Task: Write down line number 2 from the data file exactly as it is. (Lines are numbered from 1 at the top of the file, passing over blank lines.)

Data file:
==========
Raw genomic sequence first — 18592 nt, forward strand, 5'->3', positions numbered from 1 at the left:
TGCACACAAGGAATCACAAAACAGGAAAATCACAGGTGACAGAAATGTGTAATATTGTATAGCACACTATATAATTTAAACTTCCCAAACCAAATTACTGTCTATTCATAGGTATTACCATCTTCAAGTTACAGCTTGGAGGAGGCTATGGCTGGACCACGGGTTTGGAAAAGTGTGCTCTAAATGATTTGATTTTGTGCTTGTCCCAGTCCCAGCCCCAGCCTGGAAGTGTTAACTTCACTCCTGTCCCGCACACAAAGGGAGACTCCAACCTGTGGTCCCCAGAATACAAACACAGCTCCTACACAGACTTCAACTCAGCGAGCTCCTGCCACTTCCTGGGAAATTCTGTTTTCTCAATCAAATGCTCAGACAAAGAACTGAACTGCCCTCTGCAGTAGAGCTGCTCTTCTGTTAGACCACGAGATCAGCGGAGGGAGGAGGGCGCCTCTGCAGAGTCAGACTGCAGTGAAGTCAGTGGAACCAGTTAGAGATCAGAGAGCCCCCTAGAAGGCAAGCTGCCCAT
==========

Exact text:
TGCACACAAGGAATCACAAAACAGGAAAATCACAGGTGACAGAAATGTGTAATATTGTATAGCACACTATATAATTTAAACTTCCCAAACCAAATTACTGTCTATTCATAGGTATTACCATCTTCAAGTTACAGCTTGGAGGAGGCTATGGCTGGACCACGGGTTTGGAAAAGTGTGCTCTAAATGATTTGATTTTGTGCTTGTCCCAGTCCCAGCCCCAGCCTGGAAGTGTTAACTTCACTCCTGTCCCGCACACAAAGGGAGACTCCAACCTGTGGTCCCCAGAATACAAACACAGCTCCTACACAGACTTCAACTCAGCGAGCTCCTGCCACTTCCTGGGAAATTCTGTTTTCTCAATCAAATGCTCAGACAAAGAACTGAACTGCCCTCTGCAGTAGAGCTGCTCTTCTGTTAGACCACGAGATCAGCGGAGGGAGGAGGGCGCCTCTGCAGAGTCAGACTGCAGTGAAGTCAGTGGAACCAGTTAGAGATCAGAGAGCCCCCTAGAAGGCAAGCTGCCCAT